Semiconductor components for a device of this type can thus advantageously be fabricated in a cost-effective standard process and the peak wavelength can be individually stabilized for semiconductor components fabricated in the same way, by means of the respectively assigned heating element.

It should be noted that the ambient temperature or the ambient temperature range and the operating temperature or the operating temperature range of a non-temperature-stabilized, in particular an unheated, semiconductor component, are related to each other. Although the operating temperature of a non-temperature-stabilized semiconductor component generally differs from the ambient temperature on account of the heat arising during operation, it can be critically influenced by said ambient temperature. The ambient temperature in any event represents a lower limit for the operating temperature of a non-temperature-stabilized semiconductor component if the heat loss during operation of the semiconductor component, for instance on account of low-power operation, is negligible and additional cooling measures are dispensed with. In the case of the invention, by contrast, the operating temperature of the semiconductor component can be kept above the ambient temperature by electrical heating of the component, so that the ambient temperature does not represent a lower limit for the operating temperature.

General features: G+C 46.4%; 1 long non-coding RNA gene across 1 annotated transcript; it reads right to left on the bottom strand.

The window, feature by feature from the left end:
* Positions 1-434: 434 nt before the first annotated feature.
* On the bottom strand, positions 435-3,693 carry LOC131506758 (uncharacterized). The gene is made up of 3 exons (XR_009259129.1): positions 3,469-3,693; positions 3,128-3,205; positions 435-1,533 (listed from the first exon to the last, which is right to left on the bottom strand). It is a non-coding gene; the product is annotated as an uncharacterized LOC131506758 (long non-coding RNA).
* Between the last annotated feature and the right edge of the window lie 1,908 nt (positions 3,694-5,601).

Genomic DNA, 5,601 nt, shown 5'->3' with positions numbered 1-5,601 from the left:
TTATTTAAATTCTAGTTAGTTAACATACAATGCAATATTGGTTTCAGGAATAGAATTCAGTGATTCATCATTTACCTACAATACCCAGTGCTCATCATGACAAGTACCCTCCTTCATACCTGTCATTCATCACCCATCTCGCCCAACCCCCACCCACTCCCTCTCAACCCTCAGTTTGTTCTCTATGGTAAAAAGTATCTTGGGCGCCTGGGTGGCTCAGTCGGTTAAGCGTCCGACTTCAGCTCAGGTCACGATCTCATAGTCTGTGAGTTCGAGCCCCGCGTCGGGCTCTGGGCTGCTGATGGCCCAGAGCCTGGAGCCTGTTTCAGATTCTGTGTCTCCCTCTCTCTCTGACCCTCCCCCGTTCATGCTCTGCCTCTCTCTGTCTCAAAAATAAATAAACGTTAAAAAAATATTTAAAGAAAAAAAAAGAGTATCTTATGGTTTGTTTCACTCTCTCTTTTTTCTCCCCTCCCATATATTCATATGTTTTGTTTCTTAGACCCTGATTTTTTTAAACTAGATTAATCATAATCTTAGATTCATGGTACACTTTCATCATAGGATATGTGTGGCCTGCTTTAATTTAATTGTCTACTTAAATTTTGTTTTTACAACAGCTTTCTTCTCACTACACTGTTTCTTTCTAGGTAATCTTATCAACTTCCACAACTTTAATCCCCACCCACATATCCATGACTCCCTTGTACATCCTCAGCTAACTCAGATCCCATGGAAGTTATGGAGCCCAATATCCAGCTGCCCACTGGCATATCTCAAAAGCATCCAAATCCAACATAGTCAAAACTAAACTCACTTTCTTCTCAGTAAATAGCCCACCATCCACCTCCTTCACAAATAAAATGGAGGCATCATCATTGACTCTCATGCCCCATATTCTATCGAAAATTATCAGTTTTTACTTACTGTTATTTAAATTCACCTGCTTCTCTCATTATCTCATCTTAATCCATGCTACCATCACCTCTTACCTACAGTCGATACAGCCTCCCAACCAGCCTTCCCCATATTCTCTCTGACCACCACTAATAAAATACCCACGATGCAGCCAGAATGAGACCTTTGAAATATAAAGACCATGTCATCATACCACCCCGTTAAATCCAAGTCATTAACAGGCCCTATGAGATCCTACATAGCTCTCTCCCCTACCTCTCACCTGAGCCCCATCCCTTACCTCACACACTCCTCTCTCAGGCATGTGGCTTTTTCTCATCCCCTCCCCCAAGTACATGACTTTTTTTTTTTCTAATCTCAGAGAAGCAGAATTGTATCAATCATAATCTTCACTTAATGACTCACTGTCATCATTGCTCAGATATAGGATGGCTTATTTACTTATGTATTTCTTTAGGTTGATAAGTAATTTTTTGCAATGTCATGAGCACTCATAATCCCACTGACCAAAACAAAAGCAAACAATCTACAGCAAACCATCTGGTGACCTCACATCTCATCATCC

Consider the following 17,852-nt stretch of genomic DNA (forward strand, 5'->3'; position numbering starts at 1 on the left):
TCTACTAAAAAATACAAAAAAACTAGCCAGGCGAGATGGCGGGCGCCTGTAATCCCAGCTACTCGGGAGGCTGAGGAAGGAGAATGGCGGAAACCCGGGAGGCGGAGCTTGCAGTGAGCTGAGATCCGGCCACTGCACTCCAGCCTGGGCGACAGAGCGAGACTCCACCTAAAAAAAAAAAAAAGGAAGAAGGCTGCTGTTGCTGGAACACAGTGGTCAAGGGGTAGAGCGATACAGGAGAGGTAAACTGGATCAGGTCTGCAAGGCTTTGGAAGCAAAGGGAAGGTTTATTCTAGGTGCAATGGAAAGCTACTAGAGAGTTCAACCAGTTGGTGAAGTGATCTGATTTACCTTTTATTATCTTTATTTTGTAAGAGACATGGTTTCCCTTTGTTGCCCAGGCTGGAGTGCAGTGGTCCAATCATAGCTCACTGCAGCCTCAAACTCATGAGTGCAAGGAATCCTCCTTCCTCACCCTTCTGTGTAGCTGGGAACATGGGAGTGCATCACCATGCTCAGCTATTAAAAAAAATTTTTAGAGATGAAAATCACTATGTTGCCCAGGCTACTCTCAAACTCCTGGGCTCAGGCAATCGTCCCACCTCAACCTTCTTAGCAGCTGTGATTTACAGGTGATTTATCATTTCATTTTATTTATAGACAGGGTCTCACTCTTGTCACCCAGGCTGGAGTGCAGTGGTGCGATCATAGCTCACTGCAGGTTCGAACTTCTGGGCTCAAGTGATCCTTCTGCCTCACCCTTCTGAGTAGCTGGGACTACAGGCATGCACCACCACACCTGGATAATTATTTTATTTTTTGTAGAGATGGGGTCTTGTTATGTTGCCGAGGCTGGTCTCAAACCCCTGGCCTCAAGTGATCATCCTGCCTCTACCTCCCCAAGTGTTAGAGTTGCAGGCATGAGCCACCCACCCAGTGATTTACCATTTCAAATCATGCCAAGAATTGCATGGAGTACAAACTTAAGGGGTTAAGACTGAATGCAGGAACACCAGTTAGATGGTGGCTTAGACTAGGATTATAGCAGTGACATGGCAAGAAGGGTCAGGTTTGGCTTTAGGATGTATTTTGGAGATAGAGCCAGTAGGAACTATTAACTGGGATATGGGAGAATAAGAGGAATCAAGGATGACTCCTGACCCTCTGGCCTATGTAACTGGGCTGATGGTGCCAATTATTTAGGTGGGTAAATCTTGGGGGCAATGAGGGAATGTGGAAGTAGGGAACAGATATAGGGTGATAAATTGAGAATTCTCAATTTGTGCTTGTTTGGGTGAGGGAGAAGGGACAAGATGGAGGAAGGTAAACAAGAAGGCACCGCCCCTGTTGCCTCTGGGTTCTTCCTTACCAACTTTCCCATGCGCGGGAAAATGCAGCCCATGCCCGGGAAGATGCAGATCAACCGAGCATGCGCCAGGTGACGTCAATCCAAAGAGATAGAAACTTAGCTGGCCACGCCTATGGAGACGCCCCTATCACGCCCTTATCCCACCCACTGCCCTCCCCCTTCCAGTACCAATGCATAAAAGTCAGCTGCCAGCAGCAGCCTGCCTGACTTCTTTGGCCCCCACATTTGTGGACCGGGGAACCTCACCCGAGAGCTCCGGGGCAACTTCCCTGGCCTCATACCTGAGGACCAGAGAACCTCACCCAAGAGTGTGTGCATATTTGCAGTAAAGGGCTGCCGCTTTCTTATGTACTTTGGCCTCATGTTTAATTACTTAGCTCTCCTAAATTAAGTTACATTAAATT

Another aspect of the present invention is directed to a method for the temperature stabilization of the operating temperature of a radiation-emitting semiconductor component, wherein an electrical heating element is assigned to the semiconductor component, by means of which the semiconductor component is heated when the operating temperature of the semiconductor component falls below a predetermined desired value of said operating temperature. This makes it possible, as already mentioned above, to keep the operating temperature of the semiconductor component in an operating temperature range that is narrowed relative to the predetermined ambient temperature range as operating temperature range.